to track users or link various online identities of the same user together.
The indications about how this may be mitigated is not convincing and 
there is a much simpler alternative which should be considered, as it 
will be explained below.

Four kinds of attestation types are being considered: Basic Attestation, 
Self Attestation, Privacy CA and Elliptic Curve based Direct Anonymous 

  This kind of approach is likely to be a nightmare for interoperability 
considerations. A RP should not be required to support all options, in 
particular not ECDAA.

Privacy CA is a "school case" which would be very costly to implement. 
Let us consider two cases only that should be mandatory to support both 
by Authenticators and RPs:
Basic Attestations and Self Attestations. Self-attestations have a merit 
since they do not allow to track the users.

Currently it is assumed that hardware authenticators always use Basic 
Attestations while software authenticators always use Self Attestations. 
Let us change this assumption.

Hardware authenticators should be to use, */upon the request from the 
caller/* of the API, *either* Basic Attestations *or* Self Attestations.

In the real world, there are two kinds of RPs: IdPs and SPs (Service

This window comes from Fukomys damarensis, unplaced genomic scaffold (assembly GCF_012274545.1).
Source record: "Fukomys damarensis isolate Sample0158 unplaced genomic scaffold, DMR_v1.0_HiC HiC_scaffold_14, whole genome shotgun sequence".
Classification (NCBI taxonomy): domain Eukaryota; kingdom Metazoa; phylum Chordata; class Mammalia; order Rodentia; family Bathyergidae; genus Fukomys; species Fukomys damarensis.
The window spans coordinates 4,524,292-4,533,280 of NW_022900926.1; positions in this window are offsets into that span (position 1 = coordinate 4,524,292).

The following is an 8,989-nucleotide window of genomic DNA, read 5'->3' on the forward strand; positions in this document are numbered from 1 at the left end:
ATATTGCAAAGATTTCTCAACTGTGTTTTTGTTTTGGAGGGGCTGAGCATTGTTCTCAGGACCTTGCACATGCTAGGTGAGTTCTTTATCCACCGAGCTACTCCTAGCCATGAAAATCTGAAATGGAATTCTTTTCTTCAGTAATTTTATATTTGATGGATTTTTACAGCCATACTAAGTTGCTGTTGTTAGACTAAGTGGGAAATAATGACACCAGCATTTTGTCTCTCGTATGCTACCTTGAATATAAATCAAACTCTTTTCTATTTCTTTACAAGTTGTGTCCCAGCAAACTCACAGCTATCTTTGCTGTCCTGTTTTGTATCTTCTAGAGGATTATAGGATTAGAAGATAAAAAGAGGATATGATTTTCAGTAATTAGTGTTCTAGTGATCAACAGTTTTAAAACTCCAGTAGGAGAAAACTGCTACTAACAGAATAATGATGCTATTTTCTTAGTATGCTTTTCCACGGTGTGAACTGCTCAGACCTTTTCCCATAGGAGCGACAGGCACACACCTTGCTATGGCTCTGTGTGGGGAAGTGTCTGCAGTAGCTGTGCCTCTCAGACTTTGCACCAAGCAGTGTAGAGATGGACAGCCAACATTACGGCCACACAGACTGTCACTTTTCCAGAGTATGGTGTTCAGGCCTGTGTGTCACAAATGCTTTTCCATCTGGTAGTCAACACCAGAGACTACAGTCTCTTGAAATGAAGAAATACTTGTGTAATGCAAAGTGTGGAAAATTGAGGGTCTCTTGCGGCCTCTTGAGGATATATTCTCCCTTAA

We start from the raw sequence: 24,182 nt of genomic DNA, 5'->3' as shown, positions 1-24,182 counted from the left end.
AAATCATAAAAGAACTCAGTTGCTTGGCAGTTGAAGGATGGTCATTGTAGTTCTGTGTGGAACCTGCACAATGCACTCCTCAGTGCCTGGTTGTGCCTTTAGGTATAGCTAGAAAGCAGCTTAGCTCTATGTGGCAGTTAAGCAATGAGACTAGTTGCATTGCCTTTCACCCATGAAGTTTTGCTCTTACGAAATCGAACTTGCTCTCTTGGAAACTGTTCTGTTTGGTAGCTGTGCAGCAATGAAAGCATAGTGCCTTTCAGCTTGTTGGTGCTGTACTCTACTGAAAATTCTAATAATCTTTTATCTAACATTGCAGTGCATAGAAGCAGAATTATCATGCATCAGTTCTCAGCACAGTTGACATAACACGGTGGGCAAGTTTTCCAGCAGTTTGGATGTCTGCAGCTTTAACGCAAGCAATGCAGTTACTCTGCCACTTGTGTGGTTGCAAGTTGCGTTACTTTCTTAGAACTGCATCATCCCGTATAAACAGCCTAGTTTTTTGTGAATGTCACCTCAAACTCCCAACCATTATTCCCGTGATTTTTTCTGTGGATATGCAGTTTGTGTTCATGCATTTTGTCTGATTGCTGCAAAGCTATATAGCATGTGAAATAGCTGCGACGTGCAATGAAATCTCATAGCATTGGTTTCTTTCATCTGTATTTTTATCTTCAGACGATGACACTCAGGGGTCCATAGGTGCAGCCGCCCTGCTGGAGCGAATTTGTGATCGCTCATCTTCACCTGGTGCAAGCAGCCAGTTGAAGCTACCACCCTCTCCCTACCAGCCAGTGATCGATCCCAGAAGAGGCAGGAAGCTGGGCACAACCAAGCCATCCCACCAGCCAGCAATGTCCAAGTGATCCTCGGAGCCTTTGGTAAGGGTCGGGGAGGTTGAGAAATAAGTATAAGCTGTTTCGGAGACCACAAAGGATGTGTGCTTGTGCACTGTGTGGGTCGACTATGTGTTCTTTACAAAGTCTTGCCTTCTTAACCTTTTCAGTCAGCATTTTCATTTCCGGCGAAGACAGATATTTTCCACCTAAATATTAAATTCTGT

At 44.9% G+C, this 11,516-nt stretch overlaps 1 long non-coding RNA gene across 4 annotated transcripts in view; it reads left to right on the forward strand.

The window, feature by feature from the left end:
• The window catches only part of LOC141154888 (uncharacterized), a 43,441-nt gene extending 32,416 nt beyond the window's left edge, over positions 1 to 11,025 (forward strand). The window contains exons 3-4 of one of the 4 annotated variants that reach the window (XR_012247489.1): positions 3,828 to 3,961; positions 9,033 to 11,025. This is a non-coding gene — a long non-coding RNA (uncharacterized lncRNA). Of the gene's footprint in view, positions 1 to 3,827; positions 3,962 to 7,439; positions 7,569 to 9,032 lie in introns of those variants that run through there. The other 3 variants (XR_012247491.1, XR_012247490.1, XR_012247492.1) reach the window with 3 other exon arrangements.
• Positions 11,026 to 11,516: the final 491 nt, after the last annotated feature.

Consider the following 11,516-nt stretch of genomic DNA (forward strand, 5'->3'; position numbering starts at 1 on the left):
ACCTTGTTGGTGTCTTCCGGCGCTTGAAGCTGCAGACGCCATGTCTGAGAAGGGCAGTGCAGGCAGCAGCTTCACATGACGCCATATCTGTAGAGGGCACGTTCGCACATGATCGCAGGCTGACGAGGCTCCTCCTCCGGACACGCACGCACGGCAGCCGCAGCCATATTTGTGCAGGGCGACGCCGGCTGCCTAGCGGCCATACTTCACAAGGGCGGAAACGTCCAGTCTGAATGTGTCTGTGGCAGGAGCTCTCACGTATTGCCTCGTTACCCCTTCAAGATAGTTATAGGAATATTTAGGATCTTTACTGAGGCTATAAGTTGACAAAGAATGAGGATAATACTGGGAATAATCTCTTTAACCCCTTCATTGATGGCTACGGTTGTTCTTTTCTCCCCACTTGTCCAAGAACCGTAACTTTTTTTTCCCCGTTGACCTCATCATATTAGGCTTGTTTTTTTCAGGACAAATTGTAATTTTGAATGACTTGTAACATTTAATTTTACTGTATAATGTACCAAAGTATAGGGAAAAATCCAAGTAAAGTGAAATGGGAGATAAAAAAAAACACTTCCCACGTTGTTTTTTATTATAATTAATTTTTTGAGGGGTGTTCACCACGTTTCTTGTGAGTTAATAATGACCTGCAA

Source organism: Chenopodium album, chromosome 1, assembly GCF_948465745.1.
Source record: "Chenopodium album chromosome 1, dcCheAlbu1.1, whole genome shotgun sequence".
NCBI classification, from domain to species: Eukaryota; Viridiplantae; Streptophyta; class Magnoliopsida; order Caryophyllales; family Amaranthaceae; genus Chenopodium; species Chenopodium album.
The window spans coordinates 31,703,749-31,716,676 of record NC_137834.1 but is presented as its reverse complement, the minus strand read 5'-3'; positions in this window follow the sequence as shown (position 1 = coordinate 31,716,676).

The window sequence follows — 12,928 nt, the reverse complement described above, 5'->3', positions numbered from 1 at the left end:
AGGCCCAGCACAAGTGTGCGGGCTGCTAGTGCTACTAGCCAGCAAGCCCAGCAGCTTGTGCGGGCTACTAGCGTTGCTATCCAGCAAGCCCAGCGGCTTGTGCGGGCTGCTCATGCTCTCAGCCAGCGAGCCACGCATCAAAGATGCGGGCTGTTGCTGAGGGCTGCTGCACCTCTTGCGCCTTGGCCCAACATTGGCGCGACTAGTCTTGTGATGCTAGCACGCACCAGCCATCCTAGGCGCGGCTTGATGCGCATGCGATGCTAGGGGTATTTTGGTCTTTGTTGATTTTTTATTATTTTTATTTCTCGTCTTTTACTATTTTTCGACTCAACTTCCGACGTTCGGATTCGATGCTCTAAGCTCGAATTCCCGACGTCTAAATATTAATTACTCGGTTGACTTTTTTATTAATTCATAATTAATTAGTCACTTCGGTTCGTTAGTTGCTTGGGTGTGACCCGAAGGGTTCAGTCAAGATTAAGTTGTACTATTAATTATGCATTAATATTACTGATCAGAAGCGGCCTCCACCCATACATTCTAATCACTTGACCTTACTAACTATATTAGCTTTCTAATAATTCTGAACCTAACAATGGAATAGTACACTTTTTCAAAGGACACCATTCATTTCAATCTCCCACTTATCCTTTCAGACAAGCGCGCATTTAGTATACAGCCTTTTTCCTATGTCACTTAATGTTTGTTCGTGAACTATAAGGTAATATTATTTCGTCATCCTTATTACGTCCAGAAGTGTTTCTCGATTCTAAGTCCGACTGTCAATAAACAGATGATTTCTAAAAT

It is useful to use Basic Attestations when talking to an IdP (which 
knows the identity of its user /anyway/). However, it is sufficient in 
most cases to use Self Attestations when talking to a SP.
In the second case, the SP does not need to learn anything about the 
client and cannot learn anything when Self Attestations are being used.

This approach would be a much easier way to mitigate the risk than any 
of the methods that are currently included in the last draft in section
Furthermore, it does not change the bits on the wires.

Either this should be supported by making a change in the APIs or by 
supporting two "logical authenticators" behind each hardware authenticator
when using the discovery mechanism to know which are the available 
platform authenticators:

     - one would be supporting Basic Attestations, while
     - another one would be supporting Self-attestations.

Going one step further, *when Basic Attestations are being used*, it 
should be noticed that*the current specification does not meet the 
requirements from NIST SP 800-63 A*.

        FIDO hardware authenticators are in the category of
        "Multi-Factor Cryptographic Device Authenticators which should
        follow the requirements from section of NISP SP 800-63A
        which states:
 Multi-Factor Cryptographic Device Authenticators

Multi-factor cryptographic device authenticators use tamper-resistant 
hardware to encapsulate a secret key that is unique to the authenticator.

It is possible to address this issue by making a difference between the 
enrollment to a CSP and the enrollment to a SP.

It makes sense to demonstrate possession of a unique private key when 
talking to a CSP, but to address a privacy issue, this shall not be done 
when talking to SPs.